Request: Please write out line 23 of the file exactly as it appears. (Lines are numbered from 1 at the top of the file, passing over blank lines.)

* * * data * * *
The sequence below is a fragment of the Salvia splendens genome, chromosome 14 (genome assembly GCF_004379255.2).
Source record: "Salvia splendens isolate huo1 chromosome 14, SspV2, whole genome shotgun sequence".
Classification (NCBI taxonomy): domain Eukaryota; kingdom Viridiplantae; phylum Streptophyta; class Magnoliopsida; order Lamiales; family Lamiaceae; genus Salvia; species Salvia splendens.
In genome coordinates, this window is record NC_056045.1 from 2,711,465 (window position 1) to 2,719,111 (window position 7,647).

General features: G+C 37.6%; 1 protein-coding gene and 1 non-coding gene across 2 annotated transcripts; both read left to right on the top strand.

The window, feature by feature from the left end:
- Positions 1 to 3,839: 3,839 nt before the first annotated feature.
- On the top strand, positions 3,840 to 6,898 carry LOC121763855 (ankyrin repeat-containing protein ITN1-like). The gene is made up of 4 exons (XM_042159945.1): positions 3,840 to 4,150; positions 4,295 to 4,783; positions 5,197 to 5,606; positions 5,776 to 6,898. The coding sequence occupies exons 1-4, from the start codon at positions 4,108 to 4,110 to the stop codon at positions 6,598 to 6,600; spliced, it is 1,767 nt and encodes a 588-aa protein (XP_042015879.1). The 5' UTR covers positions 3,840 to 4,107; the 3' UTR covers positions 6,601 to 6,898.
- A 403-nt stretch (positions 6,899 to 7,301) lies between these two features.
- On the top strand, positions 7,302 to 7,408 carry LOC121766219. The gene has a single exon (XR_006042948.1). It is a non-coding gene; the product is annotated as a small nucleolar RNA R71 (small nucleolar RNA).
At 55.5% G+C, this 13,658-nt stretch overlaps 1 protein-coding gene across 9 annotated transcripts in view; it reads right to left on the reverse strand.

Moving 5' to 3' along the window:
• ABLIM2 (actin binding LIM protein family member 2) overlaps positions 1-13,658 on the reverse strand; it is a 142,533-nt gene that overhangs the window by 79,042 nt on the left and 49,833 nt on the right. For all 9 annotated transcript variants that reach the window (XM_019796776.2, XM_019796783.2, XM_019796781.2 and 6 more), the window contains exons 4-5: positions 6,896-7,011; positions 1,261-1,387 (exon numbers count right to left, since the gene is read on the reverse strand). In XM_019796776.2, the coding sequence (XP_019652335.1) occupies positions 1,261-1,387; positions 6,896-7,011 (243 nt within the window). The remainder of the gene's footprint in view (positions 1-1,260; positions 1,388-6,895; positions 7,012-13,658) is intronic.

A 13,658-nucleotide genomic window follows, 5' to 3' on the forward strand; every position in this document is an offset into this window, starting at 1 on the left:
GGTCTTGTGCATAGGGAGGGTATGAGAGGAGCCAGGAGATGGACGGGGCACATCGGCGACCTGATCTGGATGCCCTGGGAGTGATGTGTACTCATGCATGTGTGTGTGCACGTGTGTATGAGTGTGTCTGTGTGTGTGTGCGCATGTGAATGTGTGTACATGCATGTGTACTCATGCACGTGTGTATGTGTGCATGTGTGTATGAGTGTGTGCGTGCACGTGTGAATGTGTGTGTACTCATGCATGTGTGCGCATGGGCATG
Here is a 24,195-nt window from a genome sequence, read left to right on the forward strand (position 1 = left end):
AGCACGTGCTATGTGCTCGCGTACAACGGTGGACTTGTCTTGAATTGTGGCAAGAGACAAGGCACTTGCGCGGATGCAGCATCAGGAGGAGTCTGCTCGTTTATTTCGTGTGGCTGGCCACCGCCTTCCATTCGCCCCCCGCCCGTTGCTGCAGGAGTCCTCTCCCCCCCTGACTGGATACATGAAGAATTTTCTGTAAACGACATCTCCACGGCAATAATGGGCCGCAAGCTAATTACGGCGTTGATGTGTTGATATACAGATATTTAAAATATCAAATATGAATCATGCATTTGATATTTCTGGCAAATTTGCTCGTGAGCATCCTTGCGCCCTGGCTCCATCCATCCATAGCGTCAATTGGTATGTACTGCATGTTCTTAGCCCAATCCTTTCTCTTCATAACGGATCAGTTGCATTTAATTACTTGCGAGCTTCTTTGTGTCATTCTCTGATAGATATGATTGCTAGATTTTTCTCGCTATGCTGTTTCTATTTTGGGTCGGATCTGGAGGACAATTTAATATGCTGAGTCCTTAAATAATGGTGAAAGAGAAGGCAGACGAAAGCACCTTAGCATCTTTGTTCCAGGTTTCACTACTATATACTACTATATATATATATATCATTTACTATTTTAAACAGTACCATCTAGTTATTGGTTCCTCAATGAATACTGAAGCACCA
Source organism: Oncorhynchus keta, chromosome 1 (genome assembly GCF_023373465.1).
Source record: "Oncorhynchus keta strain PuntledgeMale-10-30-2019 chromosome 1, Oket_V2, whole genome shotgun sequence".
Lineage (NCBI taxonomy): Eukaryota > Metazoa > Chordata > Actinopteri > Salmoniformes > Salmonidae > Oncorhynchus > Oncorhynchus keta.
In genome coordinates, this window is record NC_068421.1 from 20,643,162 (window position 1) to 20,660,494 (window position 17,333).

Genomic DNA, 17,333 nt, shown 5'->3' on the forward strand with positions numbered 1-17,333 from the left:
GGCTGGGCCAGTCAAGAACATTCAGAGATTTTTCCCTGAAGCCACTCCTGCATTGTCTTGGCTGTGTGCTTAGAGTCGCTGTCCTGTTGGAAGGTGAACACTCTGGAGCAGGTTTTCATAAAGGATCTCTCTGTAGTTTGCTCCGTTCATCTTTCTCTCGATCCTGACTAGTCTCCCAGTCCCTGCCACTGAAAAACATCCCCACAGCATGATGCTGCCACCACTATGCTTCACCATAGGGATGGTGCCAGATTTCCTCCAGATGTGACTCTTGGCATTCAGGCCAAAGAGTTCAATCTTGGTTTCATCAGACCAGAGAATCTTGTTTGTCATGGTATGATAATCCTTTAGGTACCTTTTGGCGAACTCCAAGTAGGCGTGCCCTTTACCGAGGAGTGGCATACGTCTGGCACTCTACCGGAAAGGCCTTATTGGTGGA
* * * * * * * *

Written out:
GGCTGGGCCAGTCAAGAACATTCAGAGATTTTTCCCTGAAGCCACTCCTGCATTGTCTTGGCTGTGTGCTTAGAGTCGCTGTCCTGTTGGAAGGTGAACACTCTGGAGCAGGTTTTCATAAAGGATCTCTCTGTAGTTTGCTCCGTTCATCTTTCTCTCGATCCTGACTAGTCTCCCAGTCCCTGCCACTGAAAAACATCCCCACAGCATGATGCTGCCACCACTATGCTTCACCATAGGGATGGTGCCAGATTTCCTCCAGATGTGACTCTTGGCATTCAGGCCAAAGAGTTCAATCTTGGTTTCATCAGACCAGAGAATCTTGTTTGTCATGGTATGATAATCCTTTAGGTACCTTTTGGCGAACTCCAAGTAGGCGTGCCCTTTACCGAGGAGTGGCATACGTCTGGCACTCTACCGGAAAGGCCTTATTGGTGGA